Saturday, September 13, 2014

FW 1.30d --identifying his language--

1.30a: In the name of Anem this carl on the kopje in pelted thongs a parth a lone who the joebiggar...
1.30b: It is slaking nuncheon out of some thing's brain pan. Me seemeth a dragon man. He is almonthst...
1.30c: What a quhare soort of a mahan. It is evident the michindaddy. Lets we overstep his fire defences...
1.30d: Come on, fool porterfull, hosiered women blown monk sewer? Scuse us, chorley guy! You tollerday...

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FDV: "Scuse me, guy.... You tollerday donsk? N. you talkatiff Scowegian? you spigotty angliss? You Phonio Saxo? Nnnn. 'Tis clear all so. Tis a Jute. Let us swop hats"
"Scuse me, guy.... You tollerday domk? N. You talkatiff Scowegian? Nn. You spigotty angliss? Nnn. You Phonio Saxo? Nnnn. 'Tis clear all so. Tis a Jute. Let us swop hats & exchange a few verbs with each either & have a tolk about the blooty kreeks."

Come on, fool porterfull, hosiered women blown monk sewer?

French: comment vous portez-vous aujourd'hui, mon blond monsieur?: how are you today, my fair sir? (HowAreYouToday)
(the caveman is blond???)

porter (drink)
hosier = stockingmaker
(fancy ladies fellate monk in sewer?)

French phrase: mon bon monsieur: my good sir

Scuse us, chorley guy! You tollerday donsk? N.

"us" still plural

VI.B14.182: 'Sorley boy' (Gwynn: Ulster 25: 'no figure of those days is more notable than the MacDonnell chief, Somhairle Buidhe, "Yellow Charles", Sorley Boy, as the English wrote him')
Sorley Boy MacDonnell: rebellious 16thC Ulster chief

Danish Taler de Dansk?: Do you speak Danish?

do you speak Danish, Norwegian, English, Saxon? No.

You tolkatiff scowegian? Nn.

Tolka river, Dublin
Danish tolke: to interpret

"scowegian" = derogatory slang for Scandinavian
scow = simple boat

You spigotty anglease? Nnn.

LNDO 399 (XX.4): 'Round Panama everything native is called spiggoty, because in the early days the Panamanians, when addressed, used to reply, "No spiggoty [speak] Inglis"'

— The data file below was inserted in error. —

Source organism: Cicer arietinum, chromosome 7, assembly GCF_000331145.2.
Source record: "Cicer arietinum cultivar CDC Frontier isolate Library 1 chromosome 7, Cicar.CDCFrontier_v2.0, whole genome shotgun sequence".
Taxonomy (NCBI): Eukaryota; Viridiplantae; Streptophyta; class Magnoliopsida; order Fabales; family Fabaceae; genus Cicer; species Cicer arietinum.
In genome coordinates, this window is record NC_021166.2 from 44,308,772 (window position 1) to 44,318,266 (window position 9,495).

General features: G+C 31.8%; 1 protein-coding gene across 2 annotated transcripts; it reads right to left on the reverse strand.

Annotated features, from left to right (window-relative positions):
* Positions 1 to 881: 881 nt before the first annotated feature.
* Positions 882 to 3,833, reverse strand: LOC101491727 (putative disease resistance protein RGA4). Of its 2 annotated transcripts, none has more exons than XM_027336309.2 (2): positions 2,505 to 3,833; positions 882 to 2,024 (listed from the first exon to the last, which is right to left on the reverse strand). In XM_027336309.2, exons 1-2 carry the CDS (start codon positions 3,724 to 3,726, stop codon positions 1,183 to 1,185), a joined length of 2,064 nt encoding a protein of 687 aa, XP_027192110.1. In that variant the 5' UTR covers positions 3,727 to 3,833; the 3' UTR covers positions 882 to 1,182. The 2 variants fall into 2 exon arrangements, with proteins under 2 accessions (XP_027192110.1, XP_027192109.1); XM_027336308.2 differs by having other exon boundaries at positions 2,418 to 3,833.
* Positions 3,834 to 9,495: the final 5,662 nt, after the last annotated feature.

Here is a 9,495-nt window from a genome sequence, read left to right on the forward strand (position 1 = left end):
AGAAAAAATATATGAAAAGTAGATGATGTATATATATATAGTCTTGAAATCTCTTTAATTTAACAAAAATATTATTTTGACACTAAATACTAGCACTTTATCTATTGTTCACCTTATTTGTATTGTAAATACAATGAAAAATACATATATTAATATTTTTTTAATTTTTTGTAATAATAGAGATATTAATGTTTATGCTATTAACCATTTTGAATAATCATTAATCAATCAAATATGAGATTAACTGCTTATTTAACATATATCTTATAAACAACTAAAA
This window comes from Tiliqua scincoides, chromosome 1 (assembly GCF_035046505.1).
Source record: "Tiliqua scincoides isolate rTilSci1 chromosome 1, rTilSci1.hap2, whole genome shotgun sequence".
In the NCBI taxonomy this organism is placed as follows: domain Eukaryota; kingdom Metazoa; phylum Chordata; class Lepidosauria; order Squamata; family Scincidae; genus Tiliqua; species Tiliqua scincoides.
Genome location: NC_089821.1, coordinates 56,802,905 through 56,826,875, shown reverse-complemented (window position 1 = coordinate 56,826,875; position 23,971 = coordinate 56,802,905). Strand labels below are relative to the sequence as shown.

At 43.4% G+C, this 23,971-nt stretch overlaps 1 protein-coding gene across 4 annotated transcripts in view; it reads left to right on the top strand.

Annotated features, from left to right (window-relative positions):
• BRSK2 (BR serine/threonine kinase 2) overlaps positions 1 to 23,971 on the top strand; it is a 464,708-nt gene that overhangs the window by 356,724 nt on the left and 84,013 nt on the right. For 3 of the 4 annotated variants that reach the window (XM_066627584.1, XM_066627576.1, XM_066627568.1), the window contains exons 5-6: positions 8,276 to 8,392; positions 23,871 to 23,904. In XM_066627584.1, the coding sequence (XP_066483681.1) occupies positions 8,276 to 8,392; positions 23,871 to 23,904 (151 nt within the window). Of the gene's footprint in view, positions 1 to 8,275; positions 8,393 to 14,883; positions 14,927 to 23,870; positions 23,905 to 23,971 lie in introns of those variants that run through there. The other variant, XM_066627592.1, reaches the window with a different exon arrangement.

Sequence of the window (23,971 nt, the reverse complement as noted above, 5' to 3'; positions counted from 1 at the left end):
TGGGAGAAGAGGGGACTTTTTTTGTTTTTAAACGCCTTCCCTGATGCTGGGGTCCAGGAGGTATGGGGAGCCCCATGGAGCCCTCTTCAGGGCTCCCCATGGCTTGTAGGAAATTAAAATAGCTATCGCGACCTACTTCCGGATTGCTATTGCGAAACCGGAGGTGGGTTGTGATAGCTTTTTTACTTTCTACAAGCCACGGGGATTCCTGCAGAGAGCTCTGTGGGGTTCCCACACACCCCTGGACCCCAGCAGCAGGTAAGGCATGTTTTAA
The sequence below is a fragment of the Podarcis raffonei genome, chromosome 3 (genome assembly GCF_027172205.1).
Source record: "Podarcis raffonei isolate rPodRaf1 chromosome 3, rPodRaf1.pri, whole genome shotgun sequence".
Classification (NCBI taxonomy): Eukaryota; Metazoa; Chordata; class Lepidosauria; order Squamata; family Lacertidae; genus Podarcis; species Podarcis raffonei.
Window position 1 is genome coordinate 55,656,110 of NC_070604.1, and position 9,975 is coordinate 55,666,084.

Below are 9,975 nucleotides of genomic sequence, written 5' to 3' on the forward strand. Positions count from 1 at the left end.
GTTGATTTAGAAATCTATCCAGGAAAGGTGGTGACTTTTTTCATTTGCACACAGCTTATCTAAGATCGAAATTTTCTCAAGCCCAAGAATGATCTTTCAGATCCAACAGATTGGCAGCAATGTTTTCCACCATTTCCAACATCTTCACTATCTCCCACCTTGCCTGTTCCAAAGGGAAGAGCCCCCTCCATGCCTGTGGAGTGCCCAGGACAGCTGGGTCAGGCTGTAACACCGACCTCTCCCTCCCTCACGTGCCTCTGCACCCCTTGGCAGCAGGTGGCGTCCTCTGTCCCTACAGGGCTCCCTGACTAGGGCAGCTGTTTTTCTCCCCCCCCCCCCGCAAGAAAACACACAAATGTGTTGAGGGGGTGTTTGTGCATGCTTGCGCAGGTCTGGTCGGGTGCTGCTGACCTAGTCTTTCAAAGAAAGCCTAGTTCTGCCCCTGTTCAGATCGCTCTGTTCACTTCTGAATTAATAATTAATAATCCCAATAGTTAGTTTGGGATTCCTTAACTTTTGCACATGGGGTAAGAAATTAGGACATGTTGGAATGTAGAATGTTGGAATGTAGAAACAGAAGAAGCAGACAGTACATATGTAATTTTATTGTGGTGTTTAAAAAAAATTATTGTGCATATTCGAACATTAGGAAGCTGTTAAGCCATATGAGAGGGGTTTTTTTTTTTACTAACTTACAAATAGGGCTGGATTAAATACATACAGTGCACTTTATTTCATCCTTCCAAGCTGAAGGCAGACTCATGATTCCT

Richard Pigott, an Irish journalist, attempted to incriminate Charles Stewart Parnell in the 1882 Phoenix Park Murders by means of false letters; trapped at a government inquiry by his spelling of 'hesitancy' as 'hesitency'

Angles, Saxons, Jutes: three Germanic tribes that invaded Britain in the 5th and 6th centuries

You phonio saxo? Nnnn.

euphonium (tuba-like), saxophone (musical instruments)

Greek phoneo: I speak

Latin saxo: a Saxon

"N... Nn... Nnn... Nnnn" (q&a's more often occurs in threes)

Clear all so! 'Tis a Jute.

German also: so, therefore

VI.B14.111: 'I am a Jute'


Let us swop hats and excheck a few strong verbs weak oach eather

"us" = narrator and caveman (or maybe narrator and interpreter??)

swop: alternative spelling of swap

(no sooner has the caveman been named a Jute than 'Jute' becomes the interrogator of an inferior called 'Mutt')


strong and weak verbs in Germanic languages (e.g. Old English)
strong words = angry
words with each other

yapyazzard abast the blooty creeks.

VI.B1.144: 'yap'
NPLdr 15Mar24: 'As Others See Us': 'S' donkey's years since I've had a yap with you old man'
slang yap: a chat; to chat
buzzard, blizzard, lizard


about the bloody Greeks

Dutch bloot: naked

German Krieg: war (bloody wars)


(asking directions, or making smalltalk-- like Bloom-- to win his sympathy?)


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